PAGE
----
The Seahawks defense that was so good on third down in Week 1 against San Francisco allowed Denver to extend drive after drive. Quarterback Matt Hasselbeck failed...
DENVER — The Seahawks defense that was so good on third down in Week 1 against San Francisco allowed Denver to extend drive after drive.
Quarterback Matt Hasselbeck failed to bounce back from an early interception as he did in the season-opening victory over the 49ers.
A team that avoided mistakes in Week 1 sabotaged itself on the road in Week 2.
But there were signs of progress for Seattle, particularly on the ground. Seattle finished with 109 yards rushing, which may not sound like all that much. But that was significantly better than the Week 1 results, when 32 of the team’s 77 yards came on one fourth-quarter play.
- 2 killed, half-million lose power in Seattle-area windstorm
- High winds stall firefighting efforts, fuel Tunk Block, Lime Belt fires
- Steven Hauschka's 60-yard FG gives Seahawks final edge over Chargers
- Jack Zduriencik’s M’s legacy: More than 3 dozen departed managers, coaches, scouts, staffers
- Offense needs big kick as Seahawks snag 16-15 victory
Most Read Stories
“We were able to feel better about the running game,” coach Pete Carroll said.
Starter Justin Forsett led Seattle with 44 yards on eight carries, and Hasselbeck scored on a 20-yard scramble in the fourth quarter.
Hasselbeck, who had not rushed for a single touchdown the previous four seasons, has scored twice in two weeks.
“We were building from that second half from last week’s game,” Forsett said. “Those guys were doing some great things. We’ve just got to continue to keep executing. Just reps together, and we’ll continue to get better each week.
“It was a good sign for us today that we were able to run the ball.”
Seattle was penalized seven times for 64 yards, but the problem wasn’t just the total — it was the timing.
A holding penalty against Sean Locklear nullified a first-quarter touchdown for Seattle, and a pass-interference penalty against cornerback Marcus Trufant on a critical third-down play in the third quarter sustained what became a Broncos touchdown drive.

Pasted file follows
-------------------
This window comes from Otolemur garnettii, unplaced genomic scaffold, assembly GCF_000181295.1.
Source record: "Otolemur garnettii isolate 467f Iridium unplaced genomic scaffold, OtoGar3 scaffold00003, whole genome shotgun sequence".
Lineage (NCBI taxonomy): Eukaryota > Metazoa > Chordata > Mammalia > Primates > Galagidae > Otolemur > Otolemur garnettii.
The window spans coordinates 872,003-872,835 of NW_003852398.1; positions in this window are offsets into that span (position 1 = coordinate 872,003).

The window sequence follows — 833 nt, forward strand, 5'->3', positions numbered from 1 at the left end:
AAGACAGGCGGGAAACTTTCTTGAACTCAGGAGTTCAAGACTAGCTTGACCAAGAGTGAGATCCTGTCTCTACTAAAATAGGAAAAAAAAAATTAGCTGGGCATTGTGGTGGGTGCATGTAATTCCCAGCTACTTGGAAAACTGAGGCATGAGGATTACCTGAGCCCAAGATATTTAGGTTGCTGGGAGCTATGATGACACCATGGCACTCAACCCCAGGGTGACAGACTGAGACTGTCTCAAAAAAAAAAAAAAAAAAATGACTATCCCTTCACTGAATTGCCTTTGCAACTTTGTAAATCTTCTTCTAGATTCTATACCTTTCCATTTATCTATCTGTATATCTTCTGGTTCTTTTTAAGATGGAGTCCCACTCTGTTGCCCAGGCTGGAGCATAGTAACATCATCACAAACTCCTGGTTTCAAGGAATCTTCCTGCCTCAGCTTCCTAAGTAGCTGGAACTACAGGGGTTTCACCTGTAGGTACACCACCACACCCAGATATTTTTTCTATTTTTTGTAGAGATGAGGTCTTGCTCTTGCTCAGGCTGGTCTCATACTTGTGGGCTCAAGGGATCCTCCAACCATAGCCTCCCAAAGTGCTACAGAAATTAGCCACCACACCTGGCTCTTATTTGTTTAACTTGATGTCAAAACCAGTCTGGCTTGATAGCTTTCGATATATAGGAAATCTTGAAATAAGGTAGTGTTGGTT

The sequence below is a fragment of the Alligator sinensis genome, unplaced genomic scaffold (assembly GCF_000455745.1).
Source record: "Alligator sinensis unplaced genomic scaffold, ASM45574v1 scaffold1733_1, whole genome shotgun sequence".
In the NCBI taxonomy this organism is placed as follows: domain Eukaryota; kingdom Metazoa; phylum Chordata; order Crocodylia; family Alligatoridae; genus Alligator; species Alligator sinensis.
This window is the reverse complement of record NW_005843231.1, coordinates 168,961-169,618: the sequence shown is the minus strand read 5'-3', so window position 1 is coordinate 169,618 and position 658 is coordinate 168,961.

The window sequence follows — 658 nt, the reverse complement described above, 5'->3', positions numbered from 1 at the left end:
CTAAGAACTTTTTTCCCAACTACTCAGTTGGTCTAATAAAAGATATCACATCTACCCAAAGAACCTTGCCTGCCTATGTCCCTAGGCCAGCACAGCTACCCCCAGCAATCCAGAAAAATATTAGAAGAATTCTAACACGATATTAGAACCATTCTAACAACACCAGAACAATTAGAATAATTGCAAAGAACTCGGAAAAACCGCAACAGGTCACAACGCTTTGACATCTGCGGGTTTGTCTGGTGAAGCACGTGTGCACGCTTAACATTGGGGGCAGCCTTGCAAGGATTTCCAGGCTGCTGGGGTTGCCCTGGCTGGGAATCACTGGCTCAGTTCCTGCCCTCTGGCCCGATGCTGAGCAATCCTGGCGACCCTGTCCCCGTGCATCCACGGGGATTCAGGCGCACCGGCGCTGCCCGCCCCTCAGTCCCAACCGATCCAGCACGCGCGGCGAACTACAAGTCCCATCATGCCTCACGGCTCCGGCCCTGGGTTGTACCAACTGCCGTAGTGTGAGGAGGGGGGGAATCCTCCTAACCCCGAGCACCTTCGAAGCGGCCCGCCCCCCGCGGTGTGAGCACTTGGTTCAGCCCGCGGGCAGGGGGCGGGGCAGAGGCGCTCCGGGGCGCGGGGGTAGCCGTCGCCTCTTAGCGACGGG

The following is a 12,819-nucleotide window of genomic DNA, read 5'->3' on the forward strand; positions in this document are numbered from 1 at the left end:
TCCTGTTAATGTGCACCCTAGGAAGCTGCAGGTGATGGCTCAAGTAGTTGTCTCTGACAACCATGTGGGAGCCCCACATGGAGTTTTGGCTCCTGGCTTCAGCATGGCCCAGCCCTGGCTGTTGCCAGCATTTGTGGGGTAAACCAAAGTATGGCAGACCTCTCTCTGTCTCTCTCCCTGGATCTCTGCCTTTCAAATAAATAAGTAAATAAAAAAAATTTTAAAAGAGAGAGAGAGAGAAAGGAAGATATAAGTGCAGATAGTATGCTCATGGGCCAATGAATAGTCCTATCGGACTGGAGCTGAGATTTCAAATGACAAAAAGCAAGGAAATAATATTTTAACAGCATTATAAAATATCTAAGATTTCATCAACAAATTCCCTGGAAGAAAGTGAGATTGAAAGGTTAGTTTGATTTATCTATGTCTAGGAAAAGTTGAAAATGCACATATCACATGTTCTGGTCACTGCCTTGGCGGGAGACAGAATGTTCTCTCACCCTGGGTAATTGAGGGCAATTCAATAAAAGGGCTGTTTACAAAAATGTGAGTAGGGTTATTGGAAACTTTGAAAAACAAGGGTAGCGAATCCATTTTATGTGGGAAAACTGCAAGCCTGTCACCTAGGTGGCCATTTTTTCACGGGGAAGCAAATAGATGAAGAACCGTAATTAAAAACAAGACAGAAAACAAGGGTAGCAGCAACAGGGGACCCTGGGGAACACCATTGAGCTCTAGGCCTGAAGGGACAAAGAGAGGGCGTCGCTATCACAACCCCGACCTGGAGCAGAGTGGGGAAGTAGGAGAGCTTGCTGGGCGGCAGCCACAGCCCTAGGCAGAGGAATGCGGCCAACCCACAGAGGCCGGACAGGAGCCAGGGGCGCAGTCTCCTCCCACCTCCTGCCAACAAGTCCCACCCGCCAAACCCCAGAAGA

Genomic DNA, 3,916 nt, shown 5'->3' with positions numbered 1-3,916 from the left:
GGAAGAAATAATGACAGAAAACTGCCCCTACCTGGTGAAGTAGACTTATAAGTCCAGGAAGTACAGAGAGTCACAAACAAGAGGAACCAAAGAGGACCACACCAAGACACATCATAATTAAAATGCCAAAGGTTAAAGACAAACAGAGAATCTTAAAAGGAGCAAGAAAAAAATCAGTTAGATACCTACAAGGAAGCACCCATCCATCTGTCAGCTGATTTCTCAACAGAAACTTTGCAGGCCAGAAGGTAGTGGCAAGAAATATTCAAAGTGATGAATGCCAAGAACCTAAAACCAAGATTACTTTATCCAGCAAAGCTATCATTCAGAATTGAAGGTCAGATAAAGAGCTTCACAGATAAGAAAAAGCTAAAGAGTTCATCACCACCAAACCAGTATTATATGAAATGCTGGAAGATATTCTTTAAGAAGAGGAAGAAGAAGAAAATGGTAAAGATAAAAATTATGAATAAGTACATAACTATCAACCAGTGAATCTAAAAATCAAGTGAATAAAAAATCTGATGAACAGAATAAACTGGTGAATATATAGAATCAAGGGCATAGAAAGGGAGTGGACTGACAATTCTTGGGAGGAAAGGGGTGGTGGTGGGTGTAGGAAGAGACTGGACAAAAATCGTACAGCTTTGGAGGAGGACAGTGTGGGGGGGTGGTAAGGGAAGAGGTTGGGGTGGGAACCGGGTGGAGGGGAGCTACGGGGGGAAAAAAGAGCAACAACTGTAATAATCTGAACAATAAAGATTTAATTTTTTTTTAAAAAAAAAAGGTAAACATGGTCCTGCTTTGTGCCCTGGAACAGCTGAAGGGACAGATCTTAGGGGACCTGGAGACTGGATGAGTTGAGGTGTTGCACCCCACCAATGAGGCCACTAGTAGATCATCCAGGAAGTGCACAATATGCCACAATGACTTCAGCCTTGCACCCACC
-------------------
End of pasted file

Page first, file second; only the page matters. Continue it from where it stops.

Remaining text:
“I don’t know why it would pop up today,” Carroll said. “And I don’t want to give into the fact that it’s because you’re on the road. I’m not letting anybody off the hook for that at all. That should be no issue for us, so we have to clean that up.
“We can’t let that happen. It just makes you stutter so much that you can’t get going.”
Four of the penalties were against Seattle’s offensive line — Stacy Andrews was penalized twice for false starts, and Ben Hamilton and Locklear were each called for holding.
Seattle didn’t just go for it on fourth-and-two in the third quarter, trailing by 17 points. The Seahawks went for all of it from the Denver 20, with a deep pass toward Deion Branch while he was covered by Champ Bailey.
Why would Seattle want to do that? Well, it didn’t.
“They took away the stuff that we tried to make the first down on,” Carroll said. “That’s what Matt had to go to. That was just a chance to capture momentum, and give our guys another boost to finish this thing off. They did a nice job of covering the stuff we wanted to get the first down on, and he had to put it up just to give us a shot.”
So what was the play?
“It’s kind of like a screen play to the right, essentially,” Hasselbeck said. “Julius Jones was kind of the guy to get the ball. I think their defense got confused. They ran two guys to Julius, so it’s just kind of a bad break, a little bit of bad luck. And rather than just concede the play, I just tried to throw it up, again to Champ Bailey, which probably isn’t going to work.”
It didn’t. Seattle turned the ball over on downs, completing a third red-zone possession that failed to produce points.
Seattle’s third-down defense was a strength in its regular-season opener as the 49ers converted just 1 of 15 opportunities. Compare that to the Broncos, who converted 14 of 20 third-down plays against Seattle.
So what was the difference?
“We had a much more effective rush last time,” Carroll said. “We weren’t near the QB today much at all, and that makes it hard.”
Seattle had one sack, credited to Raheem Brock, that came when Broncos quarterback Kyle Orton dove to the ground short of the line of scrimmage.
• Ben Obomanu’s 11-yard touchdown catch in the third quarter was the second of his career. He caught a scoring pass in 2007.
• Denver backup quarterback Tim Tebow did not play Sunday.